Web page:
Netanyahu’s Churchillian Speech at the United Nations
Speaking plainly and warning bluntly, like a biblical prophet, the Prime Minister of Israel’s address to the United Nations’ General Assembly was a masterful performance which calls to mind Winston Churchill’s prescient speeches in the 1930s about Nazi Germany’s growing threat to Civilization.
Eschewing any rhetorical device designed to soften his personal image or obscure the nature of his purpose, Netanyahu graphically connected the dots regarding the ultimate objective of Islamic terrorist groups- world conquest.
He lectured the delegates that though Shia and Sunni extremist groups war against each other, both are dangerous adversaries to existing international order. With sardonic sweep, he counseled that the former want to usher the world into a Messianic order with a 9th century focus, the latter with a 7th century orientation.
He stated that ISIS is like unto Boko Haram of Nigeria, al-Shabab of Somalia, Hezbollah of Lebanon, and al-Qaeda and that are all connected by the same root and should be viewed accordingly by the United Nations.
He then focused on the great danger that a nuclear Iran with its ISIS-like ideology would pose to Civilization, a threat, he stated that was more potent than ISIS.
However, it was Bibi’s recounting of this summer’s HAMAS/Israel Conflict which was the principal focus of his address. He lectured the UNGA on its failure to recognize that HAMAS is also ISIS-like in its final goal. Recognizing that the HAMAS propaganda offensive had gained some traction, the Prime Minister disassembled the terrorist group’s strategy.
Netanyahu reiterated his past arguments to disabuse the world of its moral equivalency assessments of Israeli and HAMAS behavior. His effort calls to mind Alan Dershowitz’s masterful debunking of several ignorantly uninformed and willfully incorrect accusations about Israel in his book “The Case For Israel.”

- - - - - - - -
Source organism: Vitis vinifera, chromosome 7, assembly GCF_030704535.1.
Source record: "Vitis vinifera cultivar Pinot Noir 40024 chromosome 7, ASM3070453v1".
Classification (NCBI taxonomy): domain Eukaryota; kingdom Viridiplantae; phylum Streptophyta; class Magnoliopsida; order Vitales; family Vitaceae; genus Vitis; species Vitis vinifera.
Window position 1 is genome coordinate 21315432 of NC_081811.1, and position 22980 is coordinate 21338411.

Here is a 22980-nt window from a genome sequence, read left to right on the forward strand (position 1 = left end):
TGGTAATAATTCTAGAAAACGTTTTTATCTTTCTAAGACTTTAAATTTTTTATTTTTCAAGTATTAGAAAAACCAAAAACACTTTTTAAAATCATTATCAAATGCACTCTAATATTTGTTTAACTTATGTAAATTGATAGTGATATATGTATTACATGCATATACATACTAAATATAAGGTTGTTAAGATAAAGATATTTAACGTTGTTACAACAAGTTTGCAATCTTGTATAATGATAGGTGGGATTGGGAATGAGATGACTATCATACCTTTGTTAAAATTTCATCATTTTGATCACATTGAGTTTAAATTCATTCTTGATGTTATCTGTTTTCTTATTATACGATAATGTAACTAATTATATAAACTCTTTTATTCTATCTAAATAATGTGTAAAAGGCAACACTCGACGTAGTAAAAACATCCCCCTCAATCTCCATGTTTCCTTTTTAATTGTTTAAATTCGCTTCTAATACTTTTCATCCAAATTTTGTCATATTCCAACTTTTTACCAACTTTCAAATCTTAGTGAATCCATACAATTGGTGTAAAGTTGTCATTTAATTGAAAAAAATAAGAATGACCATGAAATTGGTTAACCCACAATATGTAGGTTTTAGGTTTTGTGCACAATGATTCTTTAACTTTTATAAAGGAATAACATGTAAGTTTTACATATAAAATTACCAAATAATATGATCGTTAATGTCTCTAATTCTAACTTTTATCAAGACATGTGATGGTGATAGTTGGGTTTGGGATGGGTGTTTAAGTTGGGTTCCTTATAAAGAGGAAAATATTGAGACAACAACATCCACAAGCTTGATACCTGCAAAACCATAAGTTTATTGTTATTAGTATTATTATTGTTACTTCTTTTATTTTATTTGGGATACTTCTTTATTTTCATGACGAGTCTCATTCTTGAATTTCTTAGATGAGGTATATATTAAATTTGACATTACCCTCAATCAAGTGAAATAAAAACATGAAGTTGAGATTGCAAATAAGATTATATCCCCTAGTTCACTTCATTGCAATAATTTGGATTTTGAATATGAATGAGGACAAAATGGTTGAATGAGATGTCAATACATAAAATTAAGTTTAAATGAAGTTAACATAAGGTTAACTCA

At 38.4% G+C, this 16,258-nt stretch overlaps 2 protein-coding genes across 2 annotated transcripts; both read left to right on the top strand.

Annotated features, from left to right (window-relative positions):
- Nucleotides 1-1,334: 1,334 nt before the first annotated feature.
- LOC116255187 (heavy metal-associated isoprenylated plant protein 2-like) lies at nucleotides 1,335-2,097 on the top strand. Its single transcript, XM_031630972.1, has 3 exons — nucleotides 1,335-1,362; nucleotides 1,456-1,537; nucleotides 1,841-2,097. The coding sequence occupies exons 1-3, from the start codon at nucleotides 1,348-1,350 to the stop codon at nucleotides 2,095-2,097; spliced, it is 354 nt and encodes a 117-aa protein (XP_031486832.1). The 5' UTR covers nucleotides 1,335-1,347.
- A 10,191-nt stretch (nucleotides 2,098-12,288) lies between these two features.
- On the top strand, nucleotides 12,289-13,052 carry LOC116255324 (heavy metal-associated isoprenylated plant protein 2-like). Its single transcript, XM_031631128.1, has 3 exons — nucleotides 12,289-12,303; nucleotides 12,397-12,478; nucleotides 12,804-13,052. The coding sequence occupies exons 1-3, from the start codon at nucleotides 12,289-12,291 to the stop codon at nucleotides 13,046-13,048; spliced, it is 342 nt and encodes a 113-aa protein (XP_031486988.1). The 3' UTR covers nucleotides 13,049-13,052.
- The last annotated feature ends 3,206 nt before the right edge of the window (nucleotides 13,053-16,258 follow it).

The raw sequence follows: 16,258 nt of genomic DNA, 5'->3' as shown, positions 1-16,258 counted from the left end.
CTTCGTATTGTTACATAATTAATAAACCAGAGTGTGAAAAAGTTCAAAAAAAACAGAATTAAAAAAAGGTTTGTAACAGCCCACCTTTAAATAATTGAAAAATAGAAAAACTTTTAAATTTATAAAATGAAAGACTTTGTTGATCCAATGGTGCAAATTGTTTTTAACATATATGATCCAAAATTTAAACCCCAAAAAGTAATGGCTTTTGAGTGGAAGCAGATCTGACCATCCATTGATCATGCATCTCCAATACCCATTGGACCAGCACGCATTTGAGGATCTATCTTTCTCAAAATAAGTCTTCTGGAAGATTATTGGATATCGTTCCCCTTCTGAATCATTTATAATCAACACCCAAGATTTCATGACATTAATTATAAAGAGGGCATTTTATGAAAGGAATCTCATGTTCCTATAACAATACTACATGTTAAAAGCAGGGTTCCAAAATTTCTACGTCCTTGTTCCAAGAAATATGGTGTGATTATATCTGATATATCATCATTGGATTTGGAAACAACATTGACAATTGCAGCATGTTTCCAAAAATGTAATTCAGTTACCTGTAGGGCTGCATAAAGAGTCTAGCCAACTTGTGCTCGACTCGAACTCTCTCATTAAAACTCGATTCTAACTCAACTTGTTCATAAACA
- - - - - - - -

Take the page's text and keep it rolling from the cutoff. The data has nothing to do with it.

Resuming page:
Dershowitz like Netanyahu raises the often repeated canard, which suggests moral equivalence between Palestinian terrorists and Israeli military responses. Both men deconstruct this assault by cataloging the Palestinian terrorist penchant for soft targets and indiscriminate targeting of civilians.
Another issue which reflects superficial misunderstanding of the nature of HAMAS is the question posed by Dershowitz, “Why Have More Palestinians than Israelis Been Killed?” Last Summer’s 55 day military exchange between the Israeli Defense Force (IDF) soldiers and HAMAS re-invigorates this question, as there were far more Palestinians than Israeli casualties. Netanyahu portrays the cynical strategy of HAMAS which sites its missile launchers in civilian neighborhoods and orders women and children to remain in place to absorb the full measure of the IDF’s military response in order to depict Israel as purposely targeting non-combatants.
Dershowitz, on the other hand, accounts for the disparity in the number of casualties is in large part due to Israel’s superior intelligence gathering techniques, responsive medical infrastructure, and the many foiled suicide bombing plots by Israeli security services.
The Lawfare Project, headquartered in New York adds another important, legal dimension to this issue focusing on the time-honored “Just War” principle of proportionality. Lawfare Project Director Brooke Goldstein comments that the conscious conflating of the proportionality principle with the disparity in casualties between Israelis and Gaza-resident Arabs is misleading and manipulative. This disingenuous maneuver implies that in order for justice to be served more Jews had to be killed. This judgment explicitly militates against the right of Israel to defend itself.
Finally Netanyahu reminds the delegates that Israel has a history of three thousand years in the region and has the ability to maintain its presence and defend its interests. Dershowitz in his book meticulously elaborates on Netanyahu’s assertion.
“For more than 1600 years the Jews formed the main settled population of (what the Romans later called Palestine).”
And that even after mass exile and many conquests, “thousands of Jews managed to remain in its holy cities, especially Jerusalem, Safed, Tiberias and Hebron. There were also many Jews in Gaza, Rafah, Ashkelon, Caesarea, Jafa, Acre, and Jericho.”